Security researchers have identified a multi-stage piece of malware that uses a number of innovative tricks to stay persistent on infected machines and employs the DNS infrastructure as a command-and-control mechanism.

The malware, analyzed by researchers at Cisco Talos, comes in the form of a rigged Word document contained in a phishing email. The document is designed to look as if it’s a protected file secured by McAfee, and it has a message that tells the recipient to enable content in order to see the contents. If the victim does that, the infection chain starts, a chain that includes several stages of Powershell and uses techniques that don’t require any files to be written to the machine’s memory.

“The code that is passed to Powershell via the command line is mostly Base64 encoded and compressed using gzip, with a small portion at the end that is not encoded which is then used to unpack the code and pass it to the Invoke-Expression Powershell cmdlet (IEX) for execution. This allows the code to be executed without ever requiring it to be written to the filesystem of the infected system,” Edmund Brumaghin and Colin Grady of Talos said in an analysis of the malware.

“The execution of the Powershell that is passed to IEX by the Stage 1 Word document is where we begin to observe several interesting activities occurring on an infected system.”

There are several different Powershell stages contained in the malware, dubbed DNSMessenger, and stages three and four both include arrays of domains that may be used by the malware for C2 communications. Many of the domains are hosted on lesser-used TLDs and appear to be randomly generated.

“The ‘logic’ function present within this Powershell script randomly selects a C2 domain from the second array in the script and uses this domain to perform an initial lookup. If the result of the initial DNS TXT record request is empty or in the case the lookup fails, the ‘do_lookup’ function is then called and randomly selects a domain from the first array in the script. Interestingly, the domains used by the ‘do_lookup’ function did not appear to have active ‘www’ or ‘mail’ TXT records,” the Talos analysis says.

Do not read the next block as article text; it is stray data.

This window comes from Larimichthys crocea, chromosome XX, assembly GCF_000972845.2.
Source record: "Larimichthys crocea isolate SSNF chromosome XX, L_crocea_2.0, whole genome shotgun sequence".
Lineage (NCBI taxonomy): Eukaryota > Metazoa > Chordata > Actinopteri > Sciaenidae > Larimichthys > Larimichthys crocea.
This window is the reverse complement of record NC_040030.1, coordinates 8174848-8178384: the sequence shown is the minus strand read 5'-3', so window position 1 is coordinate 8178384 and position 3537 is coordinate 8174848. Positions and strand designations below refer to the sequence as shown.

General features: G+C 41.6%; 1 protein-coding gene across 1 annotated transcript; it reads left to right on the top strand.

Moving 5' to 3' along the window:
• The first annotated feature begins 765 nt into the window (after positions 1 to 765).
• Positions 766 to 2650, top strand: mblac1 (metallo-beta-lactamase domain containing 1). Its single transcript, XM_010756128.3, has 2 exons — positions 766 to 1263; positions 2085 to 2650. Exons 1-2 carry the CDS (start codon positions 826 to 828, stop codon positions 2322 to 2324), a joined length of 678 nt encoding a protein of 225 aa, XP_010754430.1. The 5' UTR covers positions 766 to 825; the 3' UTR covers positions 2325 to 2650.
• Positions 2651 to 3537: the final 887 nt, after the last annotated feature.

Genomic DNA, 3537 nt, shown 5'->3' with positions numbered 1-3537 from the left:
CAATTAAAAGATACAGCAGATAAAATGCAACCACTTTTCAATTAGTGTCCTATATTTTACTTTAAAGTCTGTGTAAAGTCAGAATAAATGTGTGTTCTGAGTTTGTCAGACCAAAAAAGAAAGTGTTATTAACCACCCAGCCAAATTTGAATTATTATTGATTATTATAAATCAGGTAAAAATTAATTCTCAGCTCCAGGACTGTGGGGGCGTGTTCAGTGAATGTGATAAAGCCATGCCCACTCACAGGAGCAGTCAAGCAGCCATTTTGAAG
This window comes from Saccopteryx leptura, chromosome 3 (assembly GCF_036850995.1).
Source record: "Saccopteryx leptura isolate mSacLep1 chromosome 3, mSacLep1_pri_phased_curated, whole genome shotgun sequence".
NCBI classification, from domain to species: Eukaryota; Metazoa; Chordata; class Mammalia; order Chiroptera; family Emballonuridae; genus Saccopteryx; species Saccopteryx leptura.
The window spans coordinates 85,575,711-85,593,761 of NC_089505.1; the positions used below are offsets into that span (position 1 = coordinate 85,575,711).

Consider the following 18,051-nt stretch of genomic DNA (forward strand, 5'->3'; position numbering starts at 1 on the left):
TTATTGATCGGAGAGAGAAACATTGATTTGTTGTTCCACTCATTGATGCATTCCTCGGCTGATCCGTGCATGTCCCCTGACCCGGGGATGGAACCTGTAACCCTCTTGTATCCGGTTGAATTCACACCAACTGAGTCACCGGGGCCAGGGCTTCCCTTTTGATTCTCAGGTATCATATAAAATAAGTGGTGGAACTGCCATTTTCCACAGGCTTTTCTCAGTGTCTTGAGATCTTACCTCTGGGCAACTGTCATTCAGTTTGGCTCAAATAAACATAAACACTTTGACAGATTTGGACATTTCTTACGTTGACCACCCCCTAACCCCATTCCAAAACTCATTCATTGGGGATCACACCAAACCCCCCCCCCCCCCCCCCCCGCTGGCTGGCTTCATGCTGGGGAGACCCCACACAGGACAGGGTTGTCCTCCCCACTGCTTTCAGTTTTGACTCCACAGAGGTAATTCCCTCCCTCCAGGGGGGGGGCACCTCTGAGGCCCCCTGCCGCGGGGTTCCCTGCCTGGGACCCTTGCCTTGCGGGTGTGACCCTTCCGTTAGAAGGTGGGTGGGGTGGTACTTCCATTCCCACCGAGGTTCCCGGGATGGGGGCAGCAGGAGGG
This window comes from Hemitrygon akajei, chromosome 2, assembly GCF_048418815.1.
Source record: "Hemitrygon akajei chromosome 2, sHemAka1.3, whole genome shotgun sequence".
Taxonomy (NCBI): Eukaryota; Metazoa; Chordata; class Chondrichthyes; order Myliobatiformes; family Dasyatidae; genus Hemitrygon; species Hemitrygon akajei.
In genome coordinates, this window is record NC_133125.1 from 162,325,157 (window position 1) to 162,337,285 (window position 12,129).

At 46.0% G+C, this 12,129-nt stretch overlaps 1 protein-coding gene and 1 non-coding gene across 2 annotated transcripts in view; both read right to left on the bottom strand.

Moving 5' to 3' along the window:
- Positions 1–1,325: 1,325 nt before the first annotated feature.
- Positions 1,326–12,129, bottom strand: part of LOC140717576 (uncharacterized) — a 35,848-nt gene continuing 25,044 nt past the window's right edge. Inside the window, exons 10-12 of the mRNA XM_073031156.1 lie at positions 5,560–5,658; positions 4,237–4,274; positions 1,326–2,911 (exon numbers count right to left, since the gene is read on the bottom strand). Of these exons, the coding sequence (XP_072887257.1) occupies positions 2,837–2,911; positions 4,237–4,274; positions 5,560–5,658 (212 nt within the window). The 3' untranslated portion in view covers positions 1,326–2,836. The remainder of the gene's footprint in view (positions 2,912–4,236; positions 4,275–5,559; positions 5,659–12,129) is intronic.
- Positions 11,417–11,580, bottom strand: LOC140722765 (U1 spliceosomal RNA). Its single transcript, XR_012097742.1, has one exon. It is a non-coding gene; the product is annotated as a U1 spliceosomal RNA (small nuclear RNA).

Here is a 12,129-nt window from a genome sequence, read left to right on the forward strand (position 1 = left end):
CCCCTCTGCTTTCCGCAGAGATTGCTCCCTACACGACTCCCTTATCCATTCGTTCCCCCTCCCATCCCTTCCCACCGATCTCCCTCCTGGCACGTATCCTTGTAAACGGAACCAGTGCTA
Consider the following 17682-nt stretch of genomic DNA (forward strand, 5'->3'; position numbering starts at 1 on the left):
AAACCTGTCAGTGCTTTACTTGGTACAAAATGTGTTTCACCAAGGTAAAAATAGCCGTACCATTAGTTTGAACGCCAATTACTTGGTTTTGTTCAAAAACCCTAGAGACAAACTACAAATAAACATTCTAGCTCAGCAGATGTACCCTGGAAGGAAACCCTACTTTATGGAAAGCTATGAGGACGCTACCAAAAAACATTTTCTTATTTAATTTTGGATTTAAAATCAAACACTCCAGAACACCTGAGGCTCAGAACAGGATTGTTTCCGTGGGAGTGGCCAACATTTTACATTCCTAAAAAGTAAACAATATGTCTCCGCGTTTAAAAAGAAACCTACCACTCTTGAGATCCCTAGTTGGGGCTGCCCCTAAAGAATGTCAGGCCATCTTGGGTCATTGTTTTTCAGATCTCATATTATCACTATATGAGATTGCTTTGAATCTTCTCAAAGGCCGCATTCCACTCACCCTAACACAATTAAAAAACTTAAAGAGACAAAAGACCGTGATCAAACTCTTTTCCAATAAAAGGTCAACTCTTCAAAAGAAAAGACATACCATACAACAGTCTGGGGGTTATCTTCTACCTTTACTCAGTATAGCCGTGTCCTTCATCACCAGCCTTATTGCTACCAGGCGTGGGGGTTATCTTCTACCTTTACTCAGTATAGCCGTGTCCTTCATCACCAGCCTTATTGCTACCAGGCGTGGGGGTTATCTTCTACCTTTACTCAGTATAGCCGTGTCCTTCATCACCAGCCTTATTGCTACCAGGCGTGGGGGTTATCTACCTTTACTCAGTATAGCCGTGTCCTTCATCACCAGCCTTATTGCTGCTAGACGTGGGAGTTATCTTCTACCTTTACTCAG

“The script also uses specific subdomains which are combined with the domains and used for the initial DNS TXT record queries performed by the malware. The malware uses the contents of the TXT record in the response to these queries to determine what action to take next. For instance, the first subdomain is ‘www’ and a query response with a TXT record containing ‘www’ will instruct the script to proceed. Other actions that may be taken are ‘idle’ and ‘stop’.”

The malware uses DNS to request the fourth stage of the payload, which actually is transmitted over TCP because of its size. The domains used for C2 communications by this malware were registered on Feb. 8 and much of the activity on those domains associated with the malware occurred during the last week of February. The Cisco researchers said that while some of the techniques used by the malware have been seen before, they should provide an insight into the ways in which attackers are changing their tactics to stay ahead of the game.

“This malware sample is a great example of the length attackers are willing to go to stay undetected while operating within the environments that they are targeting. It also illustrates the importance that in addition to inspecting and filtering network protocols such as HTTP/HTTPS, SMTP/POP3, etc. DNS traffic within corporate networks should also be considered a channel that an attacker can use to implement a fully functional, bidirectional C2 infrastructure,” the researchers said.

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